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Detector Assembly, X-ray, Solrad 10 System Gas chamber

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This object is on display in the Boeing Aviation Hangar at the Steven F. Udvar-Hazy Center.


Manufacturer: Naval Research Laboratory

Country of Origin: United States of America

Dimensions: 3-D (Gas Tank): 14 x 16.5 x 21.6cm (5 1/2 x 6 1/2 x 8 1/2 in.)
3-D (PCM Encoder): 8.3 x 8.9 x 10.2cm (3 1/4 x 3 1/2 x 4 in.)
3-D (Silver Box): 21 x 6.4 x 17.1cm (8 1/4 x 2 1/2 x 6 3/4 in.)
2-D - Unframed (H x W) (Cellophane): 78.7 x 48.3cm (31 x 19 in.)
3-D (Dark Box): 21 x 10.8 x 17.1cm (8 1/4 x 4 1/4 x 6 3/4 in.)

Materials: Metal case, electronics, plastic tubing

This is an engineering prototype X-ray detector system such as that flown on the Solrad 10 satellite (Explorer 44), launched on 8 July 1971 into an eccentric orbit between 630 and 436 km with an orbital period of 95 minutes. The 12-sided cylindrical satellite was spin stabilized at 60 rpm. It contained several solar X-ray and UV detectors. This particular detector suite used an open faced thin film covered sensor fed by a gas supply system, a stellar X-ray detector, window material, and a telemetry formatter. The metal grid in this detector was designed to filter out all radiation but X-rays. The charges generated by the impact of the photons on the interior gas in the detector would travel to the oppositely charged electrode. Additional collisions of the ions and electrons with filling gas on their way to the electrodes generated more charges. This in effect amplified the signal that was counted at the electrode.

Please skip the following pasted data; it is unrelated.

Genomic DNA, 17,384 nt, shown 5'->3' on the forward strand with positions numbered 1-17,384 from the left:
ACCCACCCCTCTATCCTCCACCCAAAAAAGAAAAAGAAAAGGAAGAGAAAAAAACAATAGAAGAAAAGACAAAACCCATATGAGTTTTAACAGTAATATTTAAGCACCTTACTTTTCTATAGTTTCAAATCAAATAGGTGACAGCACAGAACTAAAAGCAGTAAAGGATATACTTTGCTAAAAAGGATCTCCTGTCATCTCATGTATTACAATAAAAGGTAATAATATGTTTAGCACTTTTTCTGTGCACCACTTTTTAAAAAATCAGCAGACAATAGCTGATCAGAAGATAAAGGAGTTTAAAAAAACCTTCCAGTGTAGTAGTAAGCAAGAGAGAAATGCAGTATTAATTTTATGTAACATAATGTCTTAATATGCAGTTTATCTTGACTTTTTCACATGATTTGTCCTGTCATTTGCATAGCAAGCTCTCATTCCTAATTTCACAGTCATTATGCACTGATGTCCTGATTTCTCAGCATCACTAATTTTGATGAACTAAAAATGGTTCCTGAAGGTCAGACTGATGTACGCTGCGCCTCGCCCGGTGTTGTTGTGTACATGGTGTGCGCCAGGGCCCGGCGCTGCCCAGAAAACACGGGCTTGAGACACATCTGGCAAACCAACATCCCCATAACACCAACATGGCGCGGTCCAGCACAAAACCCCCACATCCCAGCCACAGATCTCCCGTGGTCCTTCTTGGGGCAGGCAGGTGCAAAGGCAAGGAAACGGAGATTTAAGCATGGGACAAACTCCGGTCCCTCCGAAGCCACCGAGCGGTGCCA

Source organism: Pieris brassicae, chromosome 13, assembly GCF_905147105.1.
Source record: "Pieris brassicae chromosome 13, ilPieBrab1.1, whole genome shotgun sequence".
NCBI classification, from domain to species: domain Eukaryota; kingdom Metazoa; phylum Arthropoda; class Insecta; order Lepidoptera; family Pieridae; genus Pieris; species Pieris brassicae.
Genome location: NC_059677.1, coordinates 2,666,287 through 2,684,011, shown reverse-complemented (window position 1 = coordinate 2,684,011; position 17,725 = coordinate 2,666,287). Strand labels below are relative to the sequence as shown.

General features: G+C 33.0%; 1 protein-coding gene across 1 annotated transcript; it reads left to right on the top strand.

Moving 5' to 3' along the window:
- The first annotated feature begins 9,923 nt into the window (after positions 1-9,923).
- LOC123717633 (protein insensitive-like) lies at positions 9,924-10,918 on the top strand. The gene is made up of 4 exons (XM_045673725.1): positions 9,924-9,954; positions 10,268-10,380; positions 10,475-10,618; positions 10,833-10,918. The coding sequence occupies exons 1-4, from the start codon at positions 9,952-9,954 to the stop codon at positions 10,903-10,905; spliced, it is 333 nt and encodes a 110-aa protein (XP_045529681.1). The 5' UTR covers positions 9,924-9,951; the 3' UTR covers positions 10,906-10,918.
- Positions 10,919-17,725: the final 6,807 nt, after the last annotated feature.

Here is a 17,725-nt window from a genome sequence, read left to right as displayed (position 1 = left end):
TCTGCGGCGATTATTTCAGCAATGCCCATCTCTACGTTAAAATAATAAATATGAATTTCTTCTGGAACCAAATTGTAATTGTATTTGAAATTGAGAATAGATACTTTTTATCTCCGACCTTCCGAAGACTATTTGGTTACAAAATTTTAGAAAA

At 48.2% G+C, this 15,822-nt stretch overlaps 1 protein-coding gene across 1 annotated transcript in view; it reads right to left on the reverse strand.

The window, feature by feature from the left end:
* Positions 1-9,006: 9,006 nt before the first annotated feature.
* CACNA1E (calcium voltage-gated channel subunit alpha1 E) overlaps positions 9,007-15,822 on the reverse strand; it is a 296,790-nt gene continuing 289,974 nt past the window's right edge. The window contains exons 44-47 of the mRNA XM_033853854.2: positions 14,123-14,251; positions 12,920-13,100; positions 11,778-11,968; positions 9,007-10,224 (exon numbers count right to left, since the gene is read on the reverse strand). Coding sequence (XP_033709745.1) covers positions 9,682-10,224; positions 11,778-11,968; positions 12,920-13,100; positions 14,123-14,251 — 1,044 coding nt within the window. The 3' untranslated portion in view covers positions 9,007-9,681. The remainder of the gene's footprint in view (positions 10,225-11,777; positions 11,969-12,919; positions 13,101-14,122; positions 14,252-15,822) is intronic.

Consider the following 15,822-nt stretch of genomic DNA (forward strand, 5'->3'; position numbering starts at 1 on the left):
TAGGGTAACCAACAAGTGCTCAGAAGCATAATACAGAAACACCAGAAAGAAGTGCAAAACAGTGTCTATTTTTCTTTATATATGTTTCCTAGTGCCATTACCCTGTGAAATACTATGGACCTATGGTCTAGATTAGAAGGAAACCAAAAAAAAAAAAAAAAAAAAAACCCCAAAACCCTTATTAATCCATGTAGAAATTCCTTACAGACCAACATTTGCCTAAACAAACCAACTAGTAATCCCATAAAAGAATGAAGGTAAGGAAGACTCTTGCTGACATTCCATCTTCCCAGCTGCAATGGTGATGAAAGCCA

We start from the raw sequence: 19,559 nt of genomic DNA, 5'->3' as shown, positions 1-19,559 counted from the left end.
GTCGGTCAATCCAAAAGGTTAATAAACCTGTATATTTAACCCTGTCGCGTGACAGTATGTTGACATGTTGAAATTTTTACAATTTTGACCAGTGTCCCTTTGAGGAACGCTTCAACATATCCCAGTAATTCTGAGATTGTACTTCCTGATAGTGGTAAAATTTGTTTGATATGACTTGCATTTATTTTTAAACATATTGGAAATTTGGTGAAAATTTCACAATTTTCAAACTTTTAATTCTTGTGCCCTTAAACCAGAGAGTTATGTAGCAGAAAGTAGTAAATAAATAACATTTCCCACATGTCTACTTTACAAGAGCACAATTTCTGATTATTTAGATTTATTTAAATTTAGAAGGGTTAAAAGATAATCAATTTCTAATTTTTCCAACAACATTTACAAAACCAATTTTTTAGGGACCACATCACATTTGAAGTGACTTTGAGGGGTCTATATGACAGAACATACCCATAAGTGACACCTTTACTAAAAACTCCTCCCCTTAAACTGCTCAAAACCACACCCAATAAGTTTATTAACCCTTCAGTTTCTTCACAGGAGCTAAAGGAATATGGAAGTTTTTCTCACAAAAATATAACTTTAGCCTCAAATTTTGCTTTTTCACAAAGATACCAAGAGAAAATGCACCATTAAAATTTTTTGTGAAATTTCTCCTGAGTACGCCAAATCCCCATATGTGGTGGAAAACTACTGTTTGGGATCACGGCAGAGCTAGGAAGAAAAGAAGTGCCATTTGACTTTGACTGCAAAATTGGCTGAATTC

This artifact is part of a collection of high energy detectors from the Naval Research Laboratory. It was transferred to NASM in 1987.

Transferred from the Naval Research Laboratory

Inventory number: A19880013000

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